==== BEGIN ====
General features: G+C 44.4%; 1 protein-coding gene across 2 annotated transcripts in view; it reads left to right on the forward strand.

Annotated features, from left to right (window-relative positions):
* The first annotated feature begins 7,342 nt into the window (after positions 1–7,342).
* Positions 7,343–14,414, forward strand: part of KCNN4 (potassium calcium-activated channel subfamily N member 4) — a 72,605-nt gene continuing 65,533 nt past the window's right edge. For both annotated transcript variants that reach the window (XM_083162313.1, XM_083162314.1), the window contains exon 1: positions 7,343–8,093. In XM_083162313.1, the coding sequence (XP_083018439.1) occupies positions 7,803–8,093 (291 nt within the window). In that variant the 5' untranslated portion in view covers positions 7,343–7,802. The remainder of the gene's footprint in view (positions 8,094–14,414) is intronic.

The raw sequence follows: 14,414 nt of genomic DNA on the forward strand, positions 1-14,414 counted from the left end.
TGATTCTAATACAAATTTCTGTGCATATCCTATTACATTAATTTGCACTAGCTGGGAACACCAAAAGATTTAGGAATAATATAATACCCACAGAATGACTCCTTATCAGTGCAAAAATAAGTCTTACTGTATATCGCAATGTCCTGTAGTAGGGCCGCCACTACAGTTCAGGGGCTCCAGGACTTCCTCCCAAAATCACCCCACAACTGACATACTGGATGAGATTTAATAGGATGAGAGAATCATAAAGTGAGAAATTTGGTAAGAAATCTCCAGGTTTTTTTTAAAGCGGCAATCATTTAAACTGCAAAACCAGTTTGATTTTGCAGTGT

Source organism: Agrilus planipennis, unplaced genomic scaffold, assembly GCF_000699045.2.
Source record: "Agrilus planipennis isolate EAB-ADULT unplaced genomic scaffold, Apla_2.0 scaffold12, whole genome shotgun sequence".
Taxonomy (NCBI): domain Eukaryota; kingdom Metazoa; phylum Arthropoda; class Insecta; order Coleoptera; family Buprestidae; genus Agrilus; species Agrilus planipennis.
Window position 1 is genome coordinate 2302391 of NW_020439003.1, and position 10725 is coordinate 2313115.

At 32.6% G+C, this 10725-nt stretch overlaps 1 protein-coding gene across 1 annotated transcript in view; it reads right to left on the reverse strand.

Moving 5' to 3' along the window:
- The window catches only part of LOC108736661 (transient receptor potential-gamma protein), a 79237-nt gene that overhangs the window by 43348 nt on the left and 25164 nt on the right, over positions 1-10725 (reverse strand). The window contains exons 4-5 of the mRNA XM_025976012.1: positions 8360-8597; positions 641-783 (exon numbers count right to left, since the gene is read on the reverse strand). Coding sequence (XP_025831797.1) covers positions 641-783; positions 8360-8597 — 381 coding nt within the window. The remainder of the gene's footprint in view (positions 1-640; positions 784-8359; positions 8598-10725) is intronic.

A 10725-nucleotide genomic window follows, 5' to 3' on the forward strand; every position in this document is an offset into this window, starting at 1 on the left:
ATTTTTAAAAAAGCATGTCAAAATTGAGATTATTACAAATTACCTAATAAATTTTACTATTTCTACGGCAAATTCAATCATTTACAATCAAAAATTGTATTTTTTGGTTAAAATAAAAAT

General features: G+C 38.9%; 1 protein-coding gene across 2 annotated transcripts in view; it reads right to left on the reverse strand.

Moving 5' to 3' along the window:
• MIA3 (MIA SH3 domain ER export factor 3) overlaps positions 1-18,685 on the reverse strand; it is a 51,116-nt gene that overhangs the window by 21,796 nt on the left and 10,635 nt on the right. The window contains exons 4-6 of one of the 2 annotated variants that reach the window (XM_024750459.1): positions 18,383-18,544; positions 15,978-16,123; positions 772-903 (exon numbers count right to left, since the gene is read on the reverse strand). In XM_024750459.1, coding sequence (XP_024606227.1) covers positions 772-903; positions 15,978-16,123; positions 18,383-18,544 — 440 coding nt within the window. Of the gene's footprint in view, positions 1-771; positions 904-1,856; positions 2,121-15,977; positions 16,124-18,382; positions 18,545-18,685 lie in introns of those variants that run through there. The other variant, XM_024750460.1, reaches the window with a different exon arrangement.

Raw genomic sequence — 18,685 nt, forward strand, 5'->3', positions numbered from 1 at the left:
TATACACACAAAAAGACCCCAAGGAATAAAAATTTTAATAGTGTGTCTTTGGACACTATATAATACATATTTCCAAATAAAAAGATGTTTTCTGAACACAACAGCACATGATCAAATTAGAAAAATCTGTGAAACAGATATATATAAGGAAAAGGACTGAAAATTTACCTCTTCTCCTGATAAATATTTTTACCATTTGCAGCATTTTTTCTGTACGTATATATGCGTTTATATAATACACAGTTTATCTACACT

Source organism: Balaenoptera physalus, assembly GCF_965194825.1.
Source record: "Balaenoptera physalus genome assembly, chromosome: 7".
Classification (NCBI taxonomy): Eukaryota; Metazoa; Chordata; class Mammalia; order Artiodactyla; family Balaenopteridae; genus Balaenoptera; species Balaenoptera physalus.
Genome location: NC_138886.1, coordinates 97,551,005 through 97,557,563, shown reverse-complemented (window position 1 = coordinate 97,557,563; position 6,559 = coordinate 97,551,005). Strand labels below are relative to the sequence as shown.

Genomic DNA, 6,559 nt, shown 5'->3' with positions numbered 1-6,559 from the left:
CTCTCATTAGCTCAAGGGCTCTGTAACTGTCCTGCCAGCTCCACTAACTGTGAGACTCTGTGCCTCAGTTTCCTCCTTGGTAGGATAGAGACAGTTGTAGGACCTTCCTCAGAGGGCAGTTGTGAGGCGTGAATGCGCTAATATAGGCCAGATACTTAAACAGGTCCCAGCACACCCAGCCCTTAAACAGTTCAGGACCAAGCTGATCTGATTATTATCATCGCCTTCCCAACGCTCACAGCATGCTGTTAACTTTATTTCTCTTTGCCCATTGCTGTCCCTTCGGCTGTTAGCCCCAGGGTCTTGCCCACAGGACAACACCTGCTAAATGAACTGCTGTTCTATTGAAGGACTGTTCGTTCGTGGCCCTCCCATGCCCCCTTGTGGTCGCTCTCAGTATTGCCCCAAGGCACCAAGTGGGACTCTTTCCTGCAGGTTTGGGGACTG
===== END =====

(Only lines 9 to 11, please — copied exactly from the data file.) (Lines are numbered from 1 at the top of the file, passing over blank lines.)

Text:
Taxonomy (NCBI): domain Eukaryota; kingdom Metazoa; phylum Arthropoda; class Insecta; order Coleoptera; family Buprestidae; genus Agrilus; species Agrilus planipennis.
Window position 1 is genome coordinate 2302391 of NW_020439003.1, and position 10725 is coordinate 2313115.

At 32.6% G+C, this 10725-nt stretch overlaps 1 protein-coding gene across 1 annotated transcript in view; it reads right to left on the reverse strand.